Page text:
It was initially created for the OH! library but has grown so much that it is now a full-blown library by itself.
Proxserve runs on both client side and server side (Node.js)
Run the following command in the terminal
Then require it:
Simplest way is to use a CDN
Don't forget to replace "1.x.x" with the desired version (recent version is 1.x.x)
If installed on your server, you may serve Proxserve on your own.
The files for distribution are located at "node_modules/proxserve/dist/".
You may choose between an unminified (proxserve.js) and minified (proxserve.min.js) versions
The heart of Proxserve is emitting events for every change made. Proxserve treats the object as a tree and emits the event up the tree.
Each event is an object emitted to whoever listens to it, holding a property of a respective path.
Let's say you have an object like this:
Altering any of the three cells of the array will emit an "update" event to "arr", to "subObj" and to "main".
Now let's say you have attached a listener to all objects and then changed the value of "main.subObj.arr" to 99.
"arr" listener will be called with a "change object" that looks like this:
"subObj" listener will be called with a similar change-object but with a path like this: ".arr"
and "main" listener will be called with a change-object with a path like this: ".subObj.arr"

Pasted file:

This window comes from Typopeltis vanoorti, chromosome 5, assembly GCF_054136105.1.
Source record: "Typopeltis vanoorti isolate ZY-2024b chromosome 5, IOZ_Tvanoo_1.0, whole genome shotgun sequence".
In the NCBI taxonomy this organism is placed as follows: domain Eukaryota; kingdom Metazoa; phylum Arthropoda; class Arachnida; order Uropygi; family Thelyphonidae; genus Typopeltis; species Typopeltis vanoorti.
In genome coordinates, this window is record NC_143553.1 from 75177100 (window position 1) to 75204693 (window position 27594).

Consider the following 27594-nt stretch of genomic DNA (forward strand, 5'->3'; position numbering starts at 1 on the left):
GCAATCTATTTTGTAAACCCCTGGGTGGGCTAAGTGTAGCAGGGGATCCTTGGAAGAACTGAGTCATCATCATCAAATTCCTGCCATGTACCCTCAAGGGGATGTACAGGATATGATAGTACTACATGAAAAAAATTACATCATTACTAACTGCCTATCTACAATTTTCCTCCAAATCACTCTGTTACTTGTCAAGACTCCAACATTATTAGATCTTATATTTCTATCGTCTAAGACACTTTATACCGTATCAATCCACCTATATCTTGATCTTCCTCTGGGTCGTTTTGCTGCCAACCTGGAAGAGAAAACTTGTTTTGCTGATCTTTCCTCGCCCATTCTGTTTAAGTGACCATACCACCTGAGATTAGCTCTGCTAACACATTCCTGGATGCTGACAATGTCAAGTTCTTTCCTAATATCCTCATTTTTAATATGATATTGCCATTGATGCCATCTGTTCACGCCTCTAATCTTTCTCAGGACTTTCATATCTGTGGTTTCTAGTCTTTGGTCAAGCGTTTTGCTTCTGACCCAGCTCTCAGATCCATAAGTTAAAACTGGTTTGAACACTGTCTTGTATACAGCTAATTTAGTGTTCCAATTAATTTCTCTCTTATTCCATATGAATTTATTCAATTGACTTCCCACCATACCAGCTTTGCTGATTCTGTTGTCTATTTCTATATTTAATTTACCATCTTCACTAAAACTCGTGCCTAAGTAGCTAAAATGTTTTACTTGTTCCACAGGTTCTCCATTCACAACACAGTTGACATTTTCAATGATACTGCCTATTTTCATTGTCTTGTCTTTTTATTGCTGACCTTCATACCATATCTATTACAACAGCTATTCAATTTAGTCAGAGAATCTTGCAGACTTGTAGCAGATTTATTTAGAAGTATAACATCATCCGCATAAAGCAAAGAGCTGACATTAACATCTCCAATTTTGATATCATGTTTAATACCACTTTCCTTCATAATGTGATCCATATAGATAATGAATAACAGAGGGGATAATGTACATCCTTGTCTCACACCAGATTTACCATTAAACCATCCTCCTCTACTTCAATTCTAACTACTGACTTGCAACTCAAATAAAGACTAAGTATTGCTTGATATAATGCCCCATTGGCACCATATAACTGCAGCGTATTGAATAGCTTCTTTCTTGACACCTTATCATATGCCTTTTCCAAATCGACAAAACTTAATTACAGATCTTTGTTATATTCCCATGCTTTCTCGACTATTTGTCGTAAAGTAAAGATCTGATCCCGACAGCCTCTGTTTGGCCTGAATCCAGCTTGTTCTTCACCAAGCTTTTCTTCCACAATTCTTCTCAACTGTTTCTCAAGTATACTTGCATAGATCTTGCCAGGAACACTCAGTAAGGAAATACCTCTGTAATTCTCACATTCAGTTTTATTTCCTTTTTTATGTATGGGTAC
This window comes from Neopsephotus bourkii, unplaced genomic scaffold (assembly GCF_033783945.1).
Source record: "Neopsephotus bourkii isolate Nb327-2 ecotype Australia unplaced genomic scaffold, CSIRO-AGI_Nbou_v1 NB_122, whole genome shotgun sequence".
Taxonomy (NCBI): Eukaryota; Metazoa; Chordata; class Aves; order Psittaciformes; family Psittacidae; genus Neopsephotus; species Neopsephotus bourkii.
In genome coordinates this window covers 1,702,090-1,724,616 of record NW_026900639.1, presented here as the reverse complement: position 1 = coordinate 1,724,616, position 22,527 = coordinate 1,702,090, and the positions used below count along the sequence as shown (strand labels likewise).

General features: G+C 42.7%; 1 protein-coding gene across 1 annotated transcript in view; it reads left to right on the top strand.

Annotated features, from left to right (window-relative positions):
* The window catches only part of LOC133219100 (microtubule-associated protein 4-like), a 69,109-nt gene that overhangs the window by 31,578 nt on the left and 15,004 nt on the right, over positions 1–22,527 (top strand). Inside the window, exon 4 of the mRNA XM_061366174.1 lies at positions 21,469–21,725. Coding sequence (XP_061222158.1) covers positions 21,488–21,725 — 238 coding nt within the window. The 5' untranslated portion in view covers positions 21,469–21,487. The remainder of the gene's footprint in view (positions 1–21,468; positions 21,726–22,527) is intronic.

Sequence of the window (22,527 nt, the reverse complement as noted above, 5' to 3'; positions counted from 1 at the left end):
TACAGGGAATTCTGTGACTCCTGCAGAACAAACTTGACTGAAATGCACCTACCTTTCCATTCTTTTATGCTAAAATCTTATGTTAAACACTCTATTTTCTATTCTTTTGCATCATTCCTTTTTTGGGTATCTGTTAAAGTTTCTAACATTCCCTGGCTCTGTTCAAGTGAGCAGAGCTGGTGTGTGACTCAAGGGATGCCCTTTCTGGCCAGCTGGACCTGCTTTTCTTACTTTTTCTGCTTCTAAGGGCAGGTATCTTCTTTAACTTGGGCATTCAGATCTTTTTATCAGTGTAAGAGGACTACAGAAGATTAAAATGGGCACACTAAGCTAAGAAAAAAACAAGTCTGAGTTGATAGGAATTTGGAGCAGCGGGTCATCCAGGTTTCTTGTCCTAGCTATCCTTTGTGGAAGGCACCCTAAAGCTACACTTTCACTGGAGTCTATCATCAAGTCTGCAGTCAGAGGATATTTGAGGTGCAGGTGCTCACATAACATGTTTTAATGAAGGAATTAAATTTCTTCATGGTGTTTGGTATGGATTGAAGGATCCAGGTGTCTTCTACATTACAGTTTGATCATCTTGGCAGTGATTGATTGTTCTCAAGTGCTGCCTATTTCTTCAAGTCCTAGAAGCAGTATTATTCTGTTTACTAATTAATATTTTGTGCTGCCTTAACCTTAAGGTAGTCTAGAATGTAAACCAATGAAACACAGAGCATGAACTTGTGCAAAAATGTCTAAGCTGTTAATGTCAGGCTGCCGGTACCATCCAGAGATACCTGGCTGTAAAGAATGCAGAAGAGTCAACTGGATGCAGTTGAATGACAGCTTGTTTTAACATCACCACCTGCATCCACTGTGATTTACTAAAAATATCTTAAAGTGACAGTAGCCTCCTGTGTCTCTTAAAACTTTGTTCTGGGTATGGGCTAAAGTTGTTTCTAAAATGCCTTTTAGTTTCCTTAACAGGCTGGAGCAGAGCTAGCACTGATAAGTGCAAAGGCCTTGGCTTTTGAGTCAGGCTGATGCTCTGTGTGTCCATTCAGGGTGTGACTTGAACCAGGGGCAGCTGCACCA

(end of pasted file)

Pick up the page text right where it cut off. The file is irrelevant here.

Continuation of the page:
Proxserve by default has its own "event loop".
It waits and accumulates changes before it fires the events in order to let you decide what data change do you want to handle and what not. This makes both, Proxserve and your own code, very efficient and fast.
The time of a cycle is controlled via the "delay" option. This cycle can be disabled.
Proxserve handles memory very efficiently but also very aggressively.
By default any sub-object that has been detached from its parent object (by delete/splice of it or its parents) will enter the "destroy" cycle.
This cycle runs once every "delay + 1000" milliseconds. This lets all scripts who might still point to the object finish their business.
Caveat: handling objects outside of the proxerve object might lead to pointing to revoked proxies (destroyed objects). This can throw unexpected errors. Consider this example:
Solutions for this situation are at the API page
Note: for those who haven't worked with proxy objects before - Proxserve object actually masks a target object. Altering the proxy object allows it to trap your handlers (set, get, etc.) and do custom operations on the target object that is behind it
Caution: after initiating a Proxserve do not refer to the original object. This will bypass Proxserve and will not emit events
There are 3 events - "create", "update" & "delete". You may listen to one of them or to all of them with the special "change" event.
Whenever you instantiate a proxserve it has "hidden" methods attached to the object and sub-objects. one of them is "on()" or the alias "$on()"
Adding event listeners to properties not yet created, Listeners adding more listeners and more.
Watch out for race conditions